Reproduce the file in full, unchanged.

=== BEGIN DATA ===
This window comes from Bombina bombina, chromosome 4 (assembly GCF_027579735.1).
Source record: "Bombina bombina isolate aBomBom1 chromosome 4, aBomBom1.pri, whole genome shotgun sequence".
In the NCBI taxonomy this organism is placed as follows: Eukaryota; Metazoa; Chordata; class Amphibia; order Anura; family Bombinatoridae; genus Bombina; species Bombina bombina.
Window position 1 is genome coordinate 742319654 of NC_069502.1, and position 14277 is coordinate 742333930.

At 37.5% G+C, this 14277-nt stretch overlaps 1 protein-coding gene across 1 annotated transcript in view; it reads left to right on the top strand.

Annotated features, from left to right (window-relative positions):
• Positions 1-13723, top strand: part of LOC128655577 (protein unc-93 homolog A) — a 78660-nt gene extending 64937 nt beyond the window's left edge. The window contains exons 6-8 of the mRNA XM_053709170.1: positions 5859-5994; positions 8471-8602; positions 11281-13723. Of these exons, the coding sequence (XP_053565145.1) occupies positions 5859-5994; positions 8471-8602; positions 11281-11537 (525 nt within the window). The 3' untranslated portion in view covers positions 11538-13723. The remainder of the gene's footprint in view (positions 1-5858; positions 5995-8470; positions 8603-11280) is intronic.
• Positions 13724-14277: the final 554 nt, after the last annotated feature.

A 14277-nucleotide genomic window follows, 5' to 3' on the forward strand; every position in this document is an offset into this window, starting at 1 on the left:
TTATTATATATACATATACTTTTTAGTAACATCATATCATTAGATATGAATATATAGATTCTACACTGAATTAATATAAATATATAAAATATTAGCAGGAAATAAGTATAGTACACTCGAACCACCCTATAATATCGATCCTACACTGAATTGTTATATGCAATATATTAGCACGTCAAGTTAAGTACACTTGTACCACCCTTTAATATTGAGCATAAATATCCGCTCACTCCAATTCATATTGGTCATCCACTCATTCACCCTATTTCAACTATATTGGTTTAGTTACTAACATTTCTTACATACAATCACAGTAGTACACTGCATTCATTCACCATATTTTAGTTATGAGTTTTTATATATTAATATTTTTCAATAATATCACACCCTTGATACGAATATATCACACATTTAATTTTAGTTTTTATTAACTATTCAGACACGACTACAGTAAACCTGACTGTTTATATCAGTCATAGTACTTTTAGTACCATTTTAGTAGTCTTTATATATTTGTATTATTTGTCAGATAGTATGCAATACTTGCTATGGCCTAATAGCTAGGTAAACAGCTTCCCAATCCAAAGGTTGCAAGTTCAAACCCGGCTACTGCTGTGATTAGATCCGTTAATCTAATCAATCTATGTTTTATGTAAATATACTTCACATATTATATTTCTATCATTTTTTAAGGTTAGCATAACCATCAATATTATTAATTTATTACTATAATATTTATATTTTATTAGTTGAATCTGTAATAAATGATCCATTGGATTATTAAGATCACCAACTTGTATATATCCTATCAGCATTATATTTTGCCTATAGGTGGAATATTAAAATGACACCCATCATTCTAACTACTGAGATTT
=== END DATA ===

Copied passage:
This window comes from Bombina bombina, chromosome 4 (assembly GCF_027579735.1).
Source record: "Bombina bombina isolate aBomBom1 chromosome 4, aBomBom1.pri, whole genome shotgun sequence".
In the NCBI taxonomy this organism is placed as follows: Eukaryota; Metazoa; Chordata; class Amphibia; order Anura; family Bombinatoridae; genus Bombina; species Bombina bombina.
Window position 1 is genome coordinate 742319654 of NC_069502.1, and position 14277 is coordinate 742333930.

At 37.5% G+C, this 14277-nt stretch overlaps 1 protein-coding gene across 1 annotated transcript in view; it reads left to right on the top strand.

Annotated features, from left to right (window-relative positions):
• Positions 1-13723, top strand: part of LOC128655577 (protein unc-93 homolog A) — a 78660-nt gene extending 64937 nt beyond the window's left edge. The window contains exons 6-8 of the mRNA XM_053709170.1: positions 5859-5994; positions 8471-8602; positions 11281-13723. Of these exons, the coding sequence (XP_053565145.1) occupies positions 5859-5994; positions 8471-8602; positions 11281-11537 (525 nt within the window). The 3' untranslated portion in view covers positions 11538-13723. The remainder of the gene's footprint in view (positions 1-5858; positions 5995-8470; positions 8603-11280) is intronic.
• Positions 13724-14277: the final 554 nt, after the last annotated feature.

A 14277-nucleotide genomic window follows, 5' to 3' on the forward strand; every position in this document is an offset into this window, starting at 1 on the left:
TTATTATATATACATATACTTTTTAGTAACATCATATCATTAGATATGAATATATAGATTCTACACTGAATTAATATAAATATATAAAATATTAGCAGGAAATAAGTATAGTACACTCGAACCACCCTATAATATCGATCCTACACTGAATTGTTATATGCAATATATTAGCACGTCAAGTTAAGTACACTTGTACCACCCTTTAATATTGAGCATAAATATCCGCTCACTCCAATTCATATTGGTCATCCACTCATTCACCCTATTTCAACTATATTGGTTTAGTTACTAACATTTCTTACATACAATCACAGTAGTACACTGCATTCATTCACCATATTTTAGTTATGAGTTTTTATATATTAATATTTTTCAATAATATCACACCCTTGATACGAATATATCACACATTTAATTTTAGTTTTTATTAACTATTCAGACACGACTACAGTAAACCTGACTGTTTATATCAGTCATAGTACTTTTAGTACCATTTTAGTAGTCTTTATATATTTGTATTATTTGTCAGATAGTATGCAATACTTGCTATGGCCTAATAGCTAGGTAAACAGCTTCCCAATCCAAAGGTTGCAAGTTCAAACCCGGCTACTGCTGTGATTAGATCCGTTAATCTAATCAATCTATGTTTTATGTAAATATACTTCACATATTATATTTCTATCATTTTTTAAGGTTAGCATAACCATCAATATTATTAATTTATTACTATAATATTTATATTTTATTAGTTGAATCTGTAATAAATGATCCATTGGATTATTAAGATCACCAACTTGTATATATCCTATCAGCATTATATTTTGCCTATAGGTGGAATATTAAAATGACACCCATCATTCTAACTACTGAGATTT